Short and long-read sequencing of Brugada syndrome samples
Genome-wide association studies (GWAS) are instrumental in identifying loci with an impact on human traits and disease. Typically, however, most GWAS information is considered redundant as it is based on neighboring single-nucleotide variants (SNVs) in strong linkage disequilibrium (LD). In this context, besides the most significant hit (lead SNV) in every trait- or disease-associated locus, the rest of GWAS hits are often marginally reported, examined, or exploited. To interrogate the value of integrating the information provided by the full set of GWAS hits and fine-mapping haplotypes containing these SNVs, here we focused on a locus repeatedly associated with traits of the cardiac electrical conduction system and arrhythmia (SCN5A-SCN10A). We found that the same SNV can exhibit differing associations depending on haplotype. Thus, these analyses provide corroborative evidence that assuming redundancy among neighboring GWAS hits has the risk of missing critical disease-risk associations.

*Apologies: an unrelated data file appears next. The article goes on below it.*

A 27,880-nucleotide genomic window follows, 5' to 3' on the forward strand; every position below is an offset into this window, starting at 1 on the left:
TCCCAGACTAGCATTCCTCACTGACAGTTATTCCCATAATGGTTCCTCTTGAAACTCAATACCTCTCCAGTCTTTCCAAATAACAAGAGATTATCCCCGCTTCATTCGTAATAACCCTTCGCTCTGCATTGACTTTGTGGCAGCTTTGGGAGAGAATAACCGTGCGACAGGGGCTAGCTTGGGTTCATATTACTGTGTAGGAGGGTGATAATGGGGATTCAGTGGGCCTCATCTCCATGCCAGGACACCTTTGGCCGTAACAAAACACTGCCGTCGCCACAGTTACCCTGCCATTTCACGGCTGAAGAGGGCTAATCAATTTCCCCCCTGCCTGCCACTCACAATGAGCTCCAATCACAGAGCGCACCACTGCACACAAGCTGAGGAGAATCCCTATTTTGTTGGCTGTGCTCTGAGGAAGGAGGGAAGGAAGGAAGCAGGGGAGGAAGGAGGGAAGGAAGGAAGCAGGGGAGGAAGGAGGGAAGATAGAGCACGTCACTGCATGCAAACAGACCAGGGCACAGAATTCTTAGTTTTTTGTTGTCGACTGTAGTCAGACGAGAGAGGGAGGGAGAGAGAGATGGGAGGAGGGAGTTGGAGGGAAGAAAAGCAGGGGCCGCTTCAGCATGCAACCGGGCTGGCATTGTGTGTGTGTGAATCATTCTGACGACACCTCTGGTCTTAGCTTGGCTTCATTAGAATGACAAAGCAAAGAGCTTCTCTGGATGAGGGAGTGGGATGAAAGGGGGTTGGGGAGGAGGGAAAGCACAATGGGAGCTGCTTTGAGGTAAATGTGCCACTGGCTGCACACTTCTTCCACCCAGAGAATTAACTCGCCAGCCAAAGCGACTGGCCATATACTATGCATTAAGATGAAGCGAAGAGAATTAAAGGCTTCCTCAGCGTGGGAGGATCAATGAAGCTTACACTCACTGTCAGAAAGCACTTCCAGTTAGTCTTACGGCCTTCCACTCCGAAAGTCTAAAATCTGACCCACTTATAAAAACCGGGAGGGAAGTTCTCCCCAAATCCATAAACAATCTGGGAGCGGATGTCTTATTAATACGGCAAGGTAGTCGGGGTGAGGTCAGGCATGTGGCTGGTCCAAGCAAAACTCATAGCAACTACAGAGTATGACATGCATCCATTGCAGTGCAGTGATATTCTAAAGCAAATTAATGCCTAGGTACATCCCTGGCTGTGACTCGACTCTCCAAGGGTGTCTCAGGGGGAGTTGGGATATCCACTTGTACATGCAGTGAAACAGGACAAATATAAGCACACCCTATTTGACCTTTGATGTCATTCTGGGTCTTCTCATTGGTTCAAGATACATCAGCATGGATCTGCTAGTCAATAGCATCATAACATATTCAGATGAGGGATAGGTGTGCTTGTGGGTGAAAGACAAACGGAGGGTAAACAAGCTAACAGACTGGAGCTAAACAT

- Type: Other
- Archiver: EGA European Genome-Phenome Archive
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|EGAD00001006916||Illumina HiSeq 2500 MinION||86|
Analysis of Brugada syndrome loci reveals that fine-mapping clustered GWAS hits enhances the annotation of disease-relevant variants.
Cell Rep Med 2: 2021 100250